Not long before he died last
week, U.S. District Judge Henry Woods
agreed to talk to me about Kenneth Starr. Never one to mince words Woods
described Starr's tactics in persuading a partisan panel of the Eighth Circuit in
St. Louis to remove him from a bankruptcy fraud case against former Gov. Jim
Guy Tucker as "not only unethical, but unscrupulous."
Never in his lengthy legal career, Woods explained, had he seen a lawyer
case at trial, then launch a sneak attack on the judge's integrity on appeal by citing
"unfounded and scurrilous" accusations in newspaper and magazine articles written
by political foes. Not to mention political foes funded by a wack job billionaire
plotting to ruin the President of the United States.
True to his oath of office,
Woods did not tell me something I learned only by
reading the fine print of Independent Counsel Robert Ray's final report on the
Lewinsky matter: That the judges of the Eastern District of Arkansas had unanimously
petitioned the Eighth Circuit to investigate "alleged prosecutorial misconduct" by Starr's
office in connection with the American Spectator's vaunted "Arkansas Project" and
its efforts to interfere improperly with Woods' handling of the Tucker case.
(Judge George Howard recused.) They asked to have grand jury testimony from
the Justice Department's own probe of the Arkansas Project made available
to the investigation.
Assigned the case by lot,
Woods had quashed the Tucker indictment on the
common sense grounds that it was totally unrelated to the Clintons or to Madison
Guaranty S & L, hence outside the independent counsel's jurisdiction. During our
interview, he showed me several scholarly law review articles agreeing with his decision.
Starr, however, got his ideological brethren on the Eighth Circuit not only to reverse
Woods, but to remove him from the case due to an "appearance of conflict" caused by
inaccurate articles the OIC submitted--including discredited canards by segregationist
demagogue "Justice Jim" Johnson.
Woods had, of course, earned
Justice Jim's enmity by throwing out the infamous
"Johnson Amendment" to the Arkansas constitution requiring the state to defy federal laws
requiring racial integration. Johnson also appeared in the notorious "Clinton Chronicles"
videos accusing President Clinton of cocaine smuggling. Evidence at the Tucker-McDougal
trial showed him to be in constant contact with the OIC's star witness David Hale.
Yet Judge Woods was given no chance to respond.
A more cunning and cynical
attack on an independent judiciary is hard to imagine.
Regardless of Tucker's guilt or innocence--and the case is STILL hanging fire due to the
OIC's seeming inability to prove that Jim Guy owes any back taxes due to his supposed
fraud--the Eighth Circuit's decision set three terrible precedents: It gave an independent
counsel unlimited power to target any citizen for any expedient reason; it invited losing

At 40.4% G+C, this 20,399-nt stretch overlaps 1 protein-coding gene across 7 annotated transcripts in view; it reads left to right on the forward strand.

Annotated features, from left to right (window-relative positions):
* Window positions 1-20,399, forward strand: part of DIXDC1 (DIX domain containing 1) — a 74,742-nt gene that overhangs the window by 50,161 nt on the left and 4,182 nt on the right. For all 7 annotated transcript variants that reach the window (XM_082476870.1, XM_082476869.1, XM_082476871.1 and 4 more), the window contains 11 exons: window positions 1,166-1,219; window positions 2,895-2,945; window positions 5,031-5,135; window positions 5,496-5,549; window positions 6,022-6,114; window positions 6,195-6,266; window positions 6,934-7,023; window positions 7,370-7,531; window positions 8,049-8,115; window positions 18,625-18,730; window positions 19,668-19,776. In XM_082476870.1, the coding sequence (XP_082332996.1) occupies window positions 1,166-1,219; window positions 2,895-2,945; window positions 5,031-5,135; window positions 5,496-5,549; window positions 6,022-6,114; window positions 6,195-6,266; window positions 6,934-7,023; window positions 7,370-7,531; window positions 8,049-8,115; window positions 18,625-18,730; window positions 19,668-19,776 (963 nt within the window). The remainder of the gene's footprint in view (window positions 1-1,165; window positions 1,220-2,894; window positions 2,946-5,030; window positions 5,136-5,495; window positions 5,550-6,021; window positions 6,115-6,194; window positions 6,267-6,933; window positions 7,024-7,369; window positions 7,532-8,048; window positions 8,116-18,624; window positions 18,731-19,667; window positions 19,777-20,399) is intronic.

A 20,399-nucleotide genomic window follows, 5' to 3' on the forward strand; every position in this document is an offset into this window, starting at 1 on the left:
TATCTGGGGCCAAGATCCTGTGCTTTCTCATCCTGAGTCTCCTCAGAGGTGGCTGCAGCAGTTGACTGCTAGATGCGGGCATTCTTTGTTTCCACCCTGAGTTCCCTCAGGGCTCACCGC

prosecutors to shop for friendlier judges on the basis of "issues" never raised at trial;
and it used as "evidence" grotesquely inaccurate hearsay it made no effort to assess.
Exactly as it did in the
Tucker case, the decision would allow a rich crackpot like
Richard Mellon-Scaife to ally himself with a common criminal like David Hale, buy the
services of "journalists" like Justice Jim and others in the Arkansas Project, and smear
judges who got in their way. It's heartening to see that for all their personal and political
differences, all the judges in the Eastern District of Arkansas responded appropriately to
the attack on their colleague. A greater tribute to this courageous jurist's honor and integrity
would be hard to imagine.
Alas, it's equally disheartening
to learn via the "Ray Report" that Judge John F. Nangle,
appointed to preside over the judges' complaint, not only dismissed it out of hand and refused
to release the "Arkansas Project" grand jury evidence, but also ordered the record sealed, thus
preventing its existence from becoming known until now--and then only by way of the OIC's
characteristically mealy-mouthed and self-serving version. The law says a judge "SHALL" refer
misconduct charges to a special counsel. But Nangle essentially ruled that the Little Rock judges
had to prove their case before it could be investigated, then denied them the means to do so.
Is it even necessary to mention that Judge Nangle was named Missouri's "Republican of the Year"
not long before ascending to the bench?
It's interesting to speculate
what the legal and political consequences might have been had
all this become public knowledge when it was all taking place between 1994 and 1999. At the
very least, Jim Guy Tucker might still be Governor of Arkansas, and Starr's prosecutors even
more disgraced than they are. But the lesson for Democrats on the Senate Judiciary Committee,
however, couldn't be clearer: Confirm no Bush administration nominees with a history of
substituting party loyalty and ideology for facts and law.